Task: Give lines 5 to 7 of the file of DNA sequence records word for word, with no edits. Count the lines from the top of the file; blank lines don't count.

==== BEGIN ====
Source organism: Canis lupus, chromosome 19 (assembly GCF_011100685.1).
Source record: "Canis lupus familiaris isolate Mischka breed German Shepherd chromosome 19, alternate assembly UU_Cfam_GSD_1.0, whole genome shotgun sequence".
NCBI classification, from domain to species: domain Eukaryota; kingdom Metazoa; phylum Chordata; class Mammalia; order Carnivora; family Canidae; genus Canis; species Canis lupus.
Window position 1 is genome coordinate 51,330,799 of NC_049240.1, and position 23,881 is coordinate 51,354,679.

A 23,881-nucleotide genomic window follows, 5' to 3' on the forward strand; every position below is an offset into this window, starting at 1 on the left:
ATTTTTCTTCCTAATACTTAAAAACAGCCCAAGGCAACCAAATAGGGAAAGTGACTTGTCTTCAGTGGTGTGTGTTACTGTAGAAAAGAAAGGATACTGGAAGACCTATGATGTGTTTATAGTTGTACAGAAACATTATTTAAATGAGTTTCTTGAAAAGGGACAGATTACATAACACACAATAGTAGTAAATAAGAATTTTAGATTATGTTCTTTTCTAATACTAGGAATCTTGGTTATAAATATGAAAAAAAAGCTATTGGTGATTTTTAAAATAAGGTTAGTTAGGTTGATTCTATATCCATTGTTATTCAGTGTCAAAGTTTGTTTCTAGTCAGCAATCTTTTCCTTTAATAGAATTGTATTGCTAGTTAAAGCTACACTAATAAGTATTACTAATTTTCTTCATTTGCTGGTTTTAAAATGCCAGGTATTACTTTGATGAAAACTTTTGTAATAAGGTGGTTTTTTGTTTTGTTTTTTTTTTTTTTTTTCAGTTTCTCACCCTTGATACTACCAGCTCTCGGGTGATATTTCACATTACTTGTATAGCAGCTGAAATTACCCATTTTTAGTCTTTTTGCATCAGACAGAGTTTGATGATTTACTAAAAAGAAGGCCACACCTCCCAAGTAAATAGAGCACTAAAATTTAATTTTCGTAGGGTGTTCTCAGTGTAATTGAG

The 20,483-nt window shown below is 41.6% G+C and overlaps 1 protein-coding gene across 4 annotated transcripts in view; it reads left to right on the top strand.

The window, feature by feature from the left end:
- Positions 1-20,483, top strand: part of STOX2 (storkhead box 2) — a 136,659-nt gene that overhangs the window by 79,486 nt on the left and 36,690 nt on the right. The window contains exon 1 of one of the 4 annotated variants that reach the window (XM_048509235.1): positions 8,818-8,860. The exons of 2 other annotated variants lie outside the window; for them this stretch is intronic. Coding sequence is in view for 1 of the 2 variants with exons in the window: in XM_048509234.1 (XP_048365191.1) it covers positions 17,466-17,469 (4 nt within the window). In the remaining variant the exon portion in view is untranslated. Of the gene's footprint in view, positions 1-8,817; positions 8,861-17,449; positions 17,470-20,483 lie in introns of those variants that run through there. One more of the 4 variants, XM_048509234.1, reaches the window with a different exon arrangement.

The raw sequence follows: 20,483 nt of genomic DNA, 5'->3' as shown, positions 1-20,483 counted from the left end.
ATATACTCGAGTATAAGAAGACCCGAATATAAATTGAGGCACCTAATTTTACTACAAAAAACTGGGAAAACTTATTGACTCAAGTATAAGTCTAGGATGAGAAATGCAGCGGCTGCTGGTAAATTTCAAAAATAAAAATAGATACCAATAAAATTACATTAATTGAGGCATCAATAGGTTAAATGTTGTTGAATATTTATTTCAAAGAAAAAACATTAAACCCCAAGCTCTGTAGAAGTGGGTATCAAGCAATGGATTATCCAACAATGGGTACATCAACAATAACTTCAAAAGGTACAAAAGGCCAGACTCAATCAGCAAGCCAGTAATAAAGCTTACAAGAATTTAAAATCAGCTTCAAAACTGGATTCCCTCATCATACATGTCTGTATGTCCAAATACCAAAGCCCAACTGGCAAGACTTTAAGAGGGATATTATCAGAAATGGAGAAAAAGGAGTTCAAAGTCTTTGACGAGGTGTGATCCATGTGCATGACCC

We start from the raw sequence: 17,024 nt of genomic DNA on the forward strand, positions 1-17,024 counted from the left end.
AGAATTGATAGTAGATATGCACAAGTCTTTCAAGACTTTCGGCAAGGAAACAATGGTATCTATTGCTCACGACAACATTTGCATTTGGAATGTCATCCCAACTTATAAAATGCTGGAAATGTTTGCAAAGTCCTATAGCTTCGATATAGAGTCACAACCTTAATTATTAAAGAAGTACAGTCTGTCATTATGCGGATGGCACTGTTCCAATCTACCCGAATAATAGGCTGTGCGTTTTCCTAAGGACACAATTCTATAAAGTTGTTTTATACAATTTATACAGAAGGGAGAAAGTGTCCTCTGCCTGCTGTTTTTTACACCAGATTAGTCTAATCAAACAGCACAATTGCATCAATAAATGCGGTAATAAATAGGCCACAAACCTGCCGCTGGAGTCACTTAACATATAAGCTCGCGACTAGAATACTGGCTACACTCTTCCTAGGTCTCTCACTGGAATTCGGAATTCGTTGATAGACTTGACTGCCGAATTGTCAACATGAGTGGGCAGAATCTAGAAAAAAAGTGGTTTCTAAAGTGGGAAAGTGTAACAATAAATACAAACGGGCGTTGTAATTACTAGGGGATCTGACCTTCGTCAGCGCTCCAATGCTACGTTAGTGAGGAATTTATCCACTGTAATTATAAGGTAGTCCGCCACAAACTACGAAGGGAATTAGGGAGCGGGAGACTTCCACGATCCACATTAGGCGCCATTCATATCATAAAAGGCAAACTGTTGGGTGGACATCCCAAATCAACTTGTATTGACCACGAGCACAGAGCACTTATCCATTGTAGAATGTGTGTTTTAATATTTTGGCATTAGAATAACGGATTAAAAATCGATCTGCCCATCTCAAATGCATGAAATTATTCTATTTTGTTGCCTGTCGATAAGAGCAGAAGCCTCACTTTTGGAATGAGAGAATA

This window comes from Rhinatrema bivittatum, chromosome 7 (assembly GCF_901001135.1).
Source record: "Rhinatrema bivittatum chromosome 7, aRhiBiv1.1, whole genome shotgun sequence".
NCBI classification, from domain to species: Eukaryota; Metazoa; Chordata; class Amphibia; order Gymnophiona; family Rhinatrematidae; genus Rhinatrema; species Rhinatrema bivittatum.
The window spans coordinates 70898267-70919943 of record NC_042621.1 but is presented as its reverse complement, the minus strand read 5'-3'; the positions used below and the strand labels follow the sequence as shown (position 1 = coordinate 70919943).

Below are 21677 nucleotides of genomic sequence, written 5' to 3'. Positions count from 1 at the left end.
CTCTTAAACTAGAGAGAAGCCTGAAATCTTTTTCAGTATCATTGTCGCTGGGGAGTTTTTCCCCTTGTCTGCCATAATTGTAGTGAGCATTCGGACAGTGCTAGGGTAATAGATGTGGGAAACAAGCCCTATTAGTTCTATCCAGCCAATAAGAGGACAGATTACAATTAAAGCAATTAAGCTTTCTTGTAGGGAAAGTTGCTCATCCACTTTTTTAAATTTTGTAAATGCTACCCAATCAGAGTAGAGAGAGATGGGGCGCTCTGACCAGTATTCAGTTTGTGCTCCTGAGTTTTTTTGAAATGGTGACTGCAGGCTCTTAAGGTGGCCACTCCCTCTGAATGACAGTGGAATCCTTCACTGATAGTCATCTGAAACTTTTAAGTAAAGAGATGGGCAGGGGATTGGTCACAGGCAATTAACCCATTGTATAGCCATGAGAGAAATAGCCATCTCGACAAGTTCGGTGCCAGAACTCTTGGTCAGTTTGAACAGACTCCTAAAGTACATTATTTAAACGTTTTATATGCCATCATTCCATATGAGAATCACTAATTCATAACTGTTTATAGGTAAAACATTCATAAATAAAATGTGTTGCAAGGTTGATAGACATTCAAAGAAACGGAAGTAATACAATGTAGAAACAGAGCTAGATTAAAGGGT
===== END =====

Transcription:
A 23,881-nucleotide genomic window follows, 5' to 3' on the forward strand; every position below is an offset into this window, starting at 1 on the left:
ATTTTTCTTCCTAATACTTAAAAACAGCCCAAGGCAACCAAATAGGGAAAGTGACTTGTCTTCAGTGGTGTGTGTTACTGTAGAAAAGAAAGGATACTGGAAGACCTATGATGTGTTTATAGTTGTACAGAAACATTATTTAAATGAGTTTCTTGAAAAGGGACAGATTACATAACACACAATAGTAGTAAATAAGAATTTTAGATTATGTTCTTTTCTAATACTAGGAATCTTGGTTATAAATATGAAAAAAAAGCTATTGGTGATTTTTAAAATAAGGTTAGTTAGGTTGATTCTATATCCATTGTTATTCAGTGTCAAAGTTTGTTTCTAGTCAGCAATCTTTTCCTTTAATAGAATTGTATTGCTAGTTAAAGCTACACTAATAAGTATTACTAATTTTCTTCATTTGCTGGTTTTAAAATGCCAGGTATTACTTTGATGAAAACTTTTGTAATAAGGTGGTTTTTTGTTTTGTTTTTTTTTTTTTTTTTCAGTTTCTCACCCTTGATACTACCAGCTCTCGGGTGATATTTCACATTACTTGTATAGCAGCTGAAATTACCCATTTTTAGTCTTTTTGCATCAGACAGAGTTTGATGATTTACTAAAAAGAAGGCCACACCTCCCAAGTAAATAGAGCACTAAAATTTAATTTTCGTAGGGTGTTCTCAGTGTAATTGAG

The 20,483-nt window shown below is 41.6% G+C and overlaps 1 protein-coding gene across 4 annotated transcripts in view; it reads left to right on the top strand.